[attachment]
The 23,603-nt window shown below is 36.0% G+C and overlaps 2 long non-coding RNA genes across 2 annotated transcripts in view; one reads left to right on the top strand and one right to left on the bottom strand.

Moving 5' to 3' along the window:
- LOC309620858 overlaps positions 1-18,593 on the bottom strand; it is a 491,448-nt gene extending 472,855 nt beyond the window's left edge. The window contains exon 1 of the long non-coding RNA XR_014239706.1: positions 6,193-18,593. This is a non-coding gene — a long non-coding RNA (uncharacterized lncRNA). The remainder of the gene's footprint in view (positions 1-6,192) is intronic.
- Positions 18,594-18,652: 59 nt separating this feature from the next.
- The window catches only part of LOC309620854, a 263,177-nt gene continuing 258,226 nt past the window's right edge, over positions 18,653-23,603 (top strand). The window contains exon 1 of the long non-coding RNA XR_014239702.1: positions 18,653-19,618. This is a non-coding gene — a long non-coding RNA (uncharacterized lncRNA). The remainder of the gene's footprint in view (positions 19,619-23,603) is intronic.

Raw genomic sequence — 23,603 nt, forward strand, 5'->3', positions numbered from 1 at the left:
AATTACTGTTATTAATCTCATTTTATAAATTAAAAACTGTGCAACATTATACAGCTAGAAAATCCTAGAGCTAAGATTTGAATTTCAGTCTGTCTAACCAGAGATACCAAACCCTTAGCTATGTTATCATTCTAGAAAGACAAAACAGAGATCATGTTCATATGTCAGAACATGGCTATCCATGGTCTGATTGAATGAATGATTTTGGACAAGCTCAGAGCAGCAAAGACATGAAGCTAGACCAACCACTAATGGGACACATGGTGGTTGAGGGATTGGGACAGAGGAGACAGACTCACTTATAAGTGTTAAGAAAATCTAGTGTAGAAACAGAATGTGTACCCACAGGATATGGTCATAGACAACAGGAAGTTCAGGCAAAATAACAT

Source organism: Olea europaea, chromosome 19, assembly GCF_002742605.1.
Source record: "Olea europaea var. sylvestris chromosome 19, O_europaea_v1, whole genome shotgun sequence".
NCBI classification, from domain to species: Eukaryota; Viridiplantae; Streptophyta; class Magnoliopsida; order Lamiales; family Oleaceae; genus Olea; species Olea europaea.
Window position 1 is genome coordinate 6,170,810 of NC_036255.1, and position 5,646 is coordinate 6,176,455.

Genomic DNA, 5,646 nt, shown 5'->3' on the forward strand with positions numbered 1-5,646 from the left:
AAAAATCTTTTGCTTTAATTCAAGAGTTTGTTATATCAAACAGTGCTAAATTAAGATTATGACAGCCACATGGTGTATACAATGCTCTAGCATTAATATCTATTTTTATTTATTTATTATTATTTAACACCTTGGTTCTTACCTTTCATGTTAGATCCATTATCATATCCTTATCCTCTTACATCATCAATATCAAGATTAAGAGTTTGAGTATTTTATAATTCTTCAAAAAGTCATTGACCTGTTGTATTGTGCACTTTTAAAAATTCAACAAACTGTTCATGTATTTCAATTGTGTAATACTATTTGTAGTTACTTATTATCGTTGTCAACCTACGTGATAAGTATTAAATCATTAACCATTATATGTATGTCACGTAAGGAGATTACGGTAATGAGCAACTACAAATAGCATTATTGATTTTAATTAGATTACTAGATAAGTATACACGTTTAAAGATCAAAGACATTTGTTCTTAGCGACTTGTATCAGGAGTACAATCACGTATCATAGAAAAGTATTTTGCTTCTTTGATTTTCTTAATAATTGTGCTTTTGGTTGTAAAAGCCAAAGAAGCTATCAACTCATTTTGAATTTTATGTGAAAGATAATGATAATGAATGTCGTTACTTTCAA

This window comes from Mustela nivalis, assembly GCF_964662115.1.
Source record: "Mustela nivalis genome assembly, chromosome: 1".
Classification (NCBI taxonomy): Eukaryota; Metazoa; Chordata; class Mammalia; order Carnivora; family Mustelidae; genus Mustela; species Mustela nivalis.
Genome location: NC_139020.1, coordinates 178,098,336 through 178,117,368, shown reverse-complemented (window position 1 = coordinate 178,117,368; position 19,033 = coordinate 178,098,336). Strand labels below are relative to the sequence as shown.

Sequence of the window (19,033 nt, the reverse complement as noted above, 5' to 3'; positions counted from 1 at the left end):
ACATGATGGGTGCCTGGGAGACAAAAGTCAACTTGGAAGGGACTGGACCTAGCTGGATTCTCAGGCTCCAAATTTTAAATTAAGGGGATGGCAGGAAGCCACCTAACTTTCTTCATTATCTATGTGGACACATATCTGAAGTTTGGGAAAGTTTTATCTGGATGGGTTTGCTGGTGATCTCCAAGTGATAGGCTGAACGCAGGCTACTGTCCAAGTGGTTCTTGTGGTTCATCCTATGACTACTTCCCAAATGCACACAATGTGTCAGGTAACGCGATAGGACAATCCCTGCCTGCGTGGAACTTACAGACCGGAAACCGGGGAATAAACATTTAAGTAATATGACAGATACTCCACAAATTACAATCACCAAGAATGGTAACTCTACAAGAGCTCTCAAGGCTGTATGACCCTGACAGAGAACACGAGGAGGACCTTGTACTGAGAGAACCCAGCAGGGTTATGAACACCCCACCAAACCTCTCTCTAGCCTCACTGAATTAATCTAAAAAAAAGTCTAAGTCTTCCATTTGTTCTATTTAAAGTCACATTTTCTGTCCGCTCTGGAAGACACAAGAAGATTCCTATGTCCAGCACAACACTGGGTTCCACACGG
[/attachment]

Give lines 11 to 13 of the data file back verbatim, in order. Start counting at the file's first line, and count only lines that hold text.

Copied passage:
Window position 1 is genome coordinate 6,170,810 of NC_036255.1, and position 5,646 is coordinate 6,176,455.

Genomic DNA, 5,646 nt, shown 5'->3' on the forward strand with positions numbered 1-5,646 from the left:
AAAAATCTTTTGCTTTAATTCAAGAGTTTGTTATATCAAACAGTGCTAAATTAAGATTATGACAGCCACATGGTGTATACAATGCTCTAGCATTAATATCTATTTTTATTTATTTATTATTATTTAACACCTTGGTTCTTACCTTTCATGTTAGATCCATTATCATATCCTTATCCTCTTACATCATCAATATCAAGATTAAGAGTTTGAGTATTTTATAATTCTTCAAAAAGTCATTGACCTGTTGTATTGTGCACTTTTAAAAATTCAACAAACTGTTCATGTATTTCAATTGTGTAATACTATTTGTAGTTACTTATTATCGTTGTCAACCTACGTGATAAGTATTAAATCATTAACCATTATATGTATGTCACGTAAGGAGATTACGGTAATGAGCAACTACAAATAGCATTATTGATTTTAATTAGATTACTAGATAAGTATACACGTTTAAAGATCAAAGACATTTGTTCTTAGCGACTTGTATCAGGAGTACAATCACGTATCATAGAAAAGTATTTTGCTTCTTTGATTTTCTTAATAATTGTGCTTTTGGTTGTAAAAGCCAAAGAAGCTATCAACTCATTTTGAATTTTATGTGAAAGATAATGATAATGAATGTCGTTACTTTCAA